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Extension

SP661

Bacterial Leaf Scorch


in Landscape Trees

Wayne K. Clatterbuck
Associate Professor
Forestry, Wildlife & Fisheries

Bacterial leaf scorch is a chronic disease caused by following the onset of scorch disease symptoms. Leaves will
a bacterium, Xylella fastidiosa, that grows in the xylem of appear normal in the spring, but later show scorch symp-
the tree and physically clogs these water-conducting ves- toms. Growth is reduced and tree crowns become progres-
sels. As the bacterium multiplies, water transport becomes sively sparse as the tree declines. Eventually, infected trees
more limited. The tree suffers water stress, especially in will succumb from the disease.
mid to late summer, resulting in leaf scorch; a browning
or discoloration of the margins of the leaves with interior Diagnosis
portions of the leaves near the veins remaining green. The Symptoms of bacterial leaf scorch are often mis-
bacterium is spread by leafhoppers, spittlebugs and other taken for those produced by vascular wilt diseases such as
xylem-feeding insects. oak wilt and Dutch elm disease. The difference is that the
scorch and decline occurs progressively over several years
rather than occurring over a period of two or three months
with the wilt diseases. Sometimes bacterial leaf scorch is
difficult to diagnose on symptoms alone, since the symp-
toms are similar to other related tree responses to drought,
salt damage or root injury. Early fall coloration of leaves
often coincides with leaf scorch. Therefore, a plant tissue
analysis lab must perform a positive diagnosis to determine
if the bacterium is present.
USDA Forest Service

Integrated Management
Unfortunately, no cure
or treatment for infected trees
Bacterial leaf scorch on northern red oak. or a strategy for preventing
infection is presently avail-
able. Leafhoppers and other
Hosts and Symptoms insects that spread the dis-
Bacterial leaf scorch has a wide host range including ease are active for most of
many herbaceous and woody species (goldenrod, alfalfa, the growing season. This
clover, blackberries). Tree species most affected are elm, makes disease prevention by
U.S. National Arboretum

sweetgum, sycamore, dogwood, mulberry, red maple, sugar controlling the insect vector
maple and particularly, many species in the red oak fam- with insecticide treatments
ily – pin, northern red and scarlet oaks. Symptoms usually impractical.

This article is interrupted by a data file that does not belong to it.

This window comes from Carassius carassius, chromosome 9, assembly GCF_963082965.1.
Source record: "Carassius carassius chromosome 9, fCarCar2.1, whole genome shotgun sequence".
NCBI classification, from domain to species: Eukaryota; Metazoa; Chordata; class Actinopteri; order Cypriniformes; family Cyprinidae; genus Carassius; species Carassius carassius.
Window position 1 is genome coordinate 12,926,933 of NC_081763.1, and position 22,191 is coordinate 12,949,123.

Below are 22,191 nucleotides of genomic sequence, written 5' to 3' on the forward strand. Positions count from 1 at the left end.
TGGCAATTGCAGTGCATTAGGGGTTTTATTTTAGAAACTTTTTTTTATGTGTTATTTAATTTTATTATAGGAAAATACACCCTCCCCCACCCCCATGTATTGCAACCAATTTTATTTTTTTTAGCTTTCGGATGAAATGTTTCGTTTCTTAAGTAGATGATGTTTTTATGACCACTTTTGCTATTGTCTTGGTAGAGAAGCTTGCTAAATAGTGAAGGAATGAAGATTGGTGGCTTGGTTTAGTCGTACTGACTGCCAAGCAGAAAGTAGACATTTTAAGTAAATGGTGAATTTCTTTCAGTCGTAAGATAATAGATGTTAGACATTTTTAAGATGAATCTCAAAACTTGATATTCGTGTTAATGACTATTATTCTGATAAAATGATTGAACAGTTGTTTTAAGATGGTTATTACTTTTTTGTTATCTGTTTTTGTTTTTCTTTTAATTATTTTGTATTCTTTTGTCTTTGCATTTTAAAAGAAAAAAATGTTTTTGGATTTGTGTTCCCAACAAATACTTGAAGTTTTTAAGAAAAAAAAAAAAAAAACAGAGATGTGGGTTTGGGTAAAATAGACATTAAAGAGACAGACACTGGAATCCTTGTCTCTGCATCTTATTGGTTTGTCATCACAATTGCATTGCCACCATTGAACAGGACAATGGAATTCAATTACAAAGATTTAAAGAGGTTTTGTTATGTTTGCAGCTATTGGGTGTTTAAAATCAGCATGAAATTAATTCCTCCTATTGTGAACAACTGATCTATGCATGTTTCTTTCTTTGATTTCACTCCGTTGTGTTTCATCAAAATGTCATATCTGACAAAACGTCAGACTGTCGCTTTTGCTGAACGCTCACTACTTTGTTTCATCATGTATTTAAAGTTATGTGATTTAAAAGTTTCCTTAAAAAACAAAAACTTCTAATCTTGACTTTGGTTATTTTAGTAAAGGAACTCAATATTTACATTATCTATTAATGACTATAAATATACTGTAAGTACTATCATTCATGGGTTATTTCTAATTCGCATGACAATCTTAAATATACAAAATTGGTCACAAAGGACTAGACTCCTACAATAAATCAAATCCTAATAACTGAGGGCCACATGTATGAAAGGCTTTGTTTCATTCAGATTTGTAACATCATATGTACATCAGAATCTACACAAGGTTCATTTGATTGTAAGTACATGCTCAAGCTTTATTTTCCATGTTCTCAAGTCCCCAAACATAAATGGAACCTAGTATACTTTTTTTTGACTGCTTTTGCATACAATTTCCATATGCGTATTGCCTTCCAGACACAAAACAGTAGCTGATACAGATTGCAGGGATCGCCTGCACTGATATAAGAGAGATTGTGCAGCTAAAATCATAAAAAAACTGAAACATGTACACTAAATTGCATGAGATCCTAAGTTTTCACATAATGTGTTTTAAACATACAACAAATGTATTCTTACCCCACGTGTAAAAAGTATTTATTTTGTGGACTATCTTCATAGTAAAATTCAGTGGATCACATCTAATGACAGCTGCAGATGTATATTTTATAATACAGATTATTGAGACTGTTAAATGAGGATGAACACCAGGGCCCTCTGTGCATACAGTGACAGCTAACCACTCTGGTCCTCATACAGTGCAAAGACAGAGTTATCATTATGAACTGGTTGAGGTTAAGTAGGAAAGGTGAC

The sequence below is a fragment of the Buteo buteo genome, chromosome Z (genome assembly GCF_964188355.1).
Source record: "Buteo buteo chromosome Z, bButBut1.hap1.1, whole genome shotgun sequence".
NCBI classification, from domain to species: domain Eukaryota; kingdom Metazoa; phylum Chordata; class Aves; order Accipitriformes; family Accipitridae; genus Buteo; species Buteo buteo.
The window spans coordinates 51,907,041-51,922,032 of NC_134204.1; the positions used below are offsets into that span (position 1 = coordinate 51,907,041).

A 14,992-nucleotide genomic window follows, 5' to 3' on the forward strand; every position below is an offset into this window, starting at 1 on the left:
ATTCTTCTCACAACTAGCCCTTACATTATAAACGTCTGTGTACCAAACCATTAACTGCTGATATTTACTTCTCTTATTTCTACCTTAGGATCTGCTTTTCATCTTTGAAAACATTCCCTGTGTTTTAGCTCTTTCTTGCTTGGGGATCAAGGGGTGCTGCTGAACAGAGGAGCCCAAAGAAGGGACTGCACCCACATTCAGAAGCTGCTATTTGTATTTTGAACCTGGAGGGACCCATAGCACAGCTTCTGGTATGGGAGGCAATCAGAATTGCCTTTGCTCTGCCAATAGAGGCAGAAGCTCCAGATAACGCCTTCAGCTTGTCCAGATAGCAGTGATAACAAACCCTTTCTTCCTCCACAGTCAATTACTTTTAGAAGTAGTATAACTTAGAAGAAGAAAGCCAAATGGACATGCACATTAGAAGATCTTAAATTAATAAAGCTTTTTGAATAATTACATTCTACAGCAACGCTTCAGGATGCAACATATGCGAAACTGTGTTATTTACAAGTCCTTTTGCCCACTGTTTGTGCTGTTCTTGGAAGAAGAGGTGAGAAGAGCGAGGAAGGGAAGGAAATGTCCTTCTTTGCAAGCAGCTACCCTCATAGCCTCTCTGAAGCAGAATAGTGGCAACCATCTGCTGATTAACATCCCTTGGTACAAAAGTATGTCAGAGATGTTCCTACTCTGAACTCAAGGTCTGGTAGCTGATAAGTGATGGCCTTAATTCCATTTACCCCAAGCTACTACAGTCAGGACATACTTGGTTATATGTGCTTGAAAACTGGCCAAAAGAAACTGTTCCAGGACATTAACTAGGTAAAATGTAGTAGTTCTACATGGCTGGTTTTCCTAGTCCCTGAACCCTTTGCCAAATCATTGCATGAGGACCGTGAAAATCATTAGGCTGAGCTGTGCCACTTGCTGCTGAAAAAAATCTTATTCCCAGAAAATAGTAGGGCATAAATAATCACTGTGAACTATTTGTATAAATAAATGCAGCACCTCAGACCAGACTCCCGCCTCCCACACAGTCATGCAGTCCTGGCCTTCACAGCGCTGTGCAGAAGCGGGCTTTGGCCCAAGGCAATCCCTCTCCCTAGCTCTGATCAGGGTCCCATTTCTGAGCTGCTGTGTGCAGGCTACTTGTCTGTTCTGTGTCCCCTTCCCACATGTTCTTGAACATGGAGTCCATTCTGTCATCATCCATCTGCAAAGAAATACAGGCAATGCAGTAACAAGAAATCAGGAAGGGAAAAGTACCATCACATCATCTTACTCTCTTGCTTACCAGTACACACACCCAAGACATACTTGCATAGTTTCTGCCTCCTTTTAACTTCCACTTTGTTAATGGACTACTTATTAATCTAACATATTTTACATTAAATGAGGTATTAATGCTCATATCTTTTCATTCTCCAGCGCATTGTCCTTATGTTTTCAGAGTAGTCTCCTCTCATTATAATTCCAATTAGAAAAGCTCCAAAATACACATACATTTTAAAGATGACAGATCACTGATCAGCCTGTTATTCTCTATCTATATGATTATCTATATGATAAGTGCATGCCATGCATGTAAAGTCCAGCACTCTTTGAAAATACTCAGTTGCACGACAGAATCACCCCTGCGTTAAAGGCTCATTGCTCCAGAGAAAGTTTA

appear on one branch and progressively spread throughout The life of infected
the crown in subsequent years. On large trees, it may take trees can be prolonged with
five to 10 years for the disease to progress through the entire judicious management. Trunk Leafhoppers are vectors of
bacterial leaf scorch.
crown. Infested branches generally releaf for several years injections with antibiotics
have been shown to suppress the symptoms. Treatments must be prolonged somewhat with judicious management since
be made annually in late May or early June. Antibiotics only tree death is not immediate. Thus, tree replacement can be
cause a remission of the symptoms, not a cure. Injections done before the infected tree dies, allowing tree establish-
must be applied each year. The continual wounding made by ment before infected trees are removed.
these injections raises concerns whether the wounds provide
an entrance to secondary disease organisms. Sources
Pruning is another possible treatment if the disease Bartlett Tree Research Laboratories. 1999. Bacterial leaf
is detected early. Pruning of infected branches can delay scorch. Technical Report 73. Charlotte, NC. 2 p. (www.
the spread of the disease within the crown. Mulching and mygardenguide.com/disease/Scorch,%20bacterial%2
watering during drought periods may reduce moisture stress 0leaf.pdf)
and possibly delay scorch development. The effects of fer-
tilization are unclear with this disease. Fertilization treat- Bentz, J., Q. Huang and R. Jordan. Bacterial leaf scorch of
ments are recommended when a soil or leaf analysis shows shade trees. U.S. National Arboretum, U.S. Department
a nutrient deficiency. of Agriculture, Beltsville, MD. 6 p. (http://www.usna.
usda.gov/Research/BacterialLeafScorch.html)
Summary
Since there is no effective treatment or cure for bac- Iskra, A., M. D’Errico and J. Sherald. 1999. Bacterial leaf
terial leaf scorch, one should expect diseased trees to be scorch affects New Jersey State Tree. Northeastern Area
gradually lost over the years. The eventual best remedy for NA-PR-01-00. U.S. Department of Agriculture, Forest
bacterial leaf scorch is tree replacement once the tree no lon- Service, Morgantown, WV. 3 p. (www.na.fs.fed.us/spfo/
ger adds to the landscape. However, the life of the tree can pubs/pest_al/leaf/leaf.htm)

Theodor Leininger, USDA Forest Service

Bacterial leaf scorch on a sycamore leaf. Note the live tissue near the veins of the leaf
and the dead tissue at the leaf margins.

SP661-15M-9/05 R12-4910-051-006-06 06-0074


Programs in agriculture and natural resources, 4-H youth development, family and consumer sciences, and resource development.
University of Tennessee Institute of Agriculture, U.S. Department of Agriculture and county governments cooperating.
UT Extension provides equal opportunities in programs and employment.

Printing for this publication was funded by the USDA Forest Service through a grant with the Tennessee Department of
Agriculture, Division of Forestry. The Trees for Tennessee Landscapes series is sponsored by the Tennessee Urban Forestry Council.

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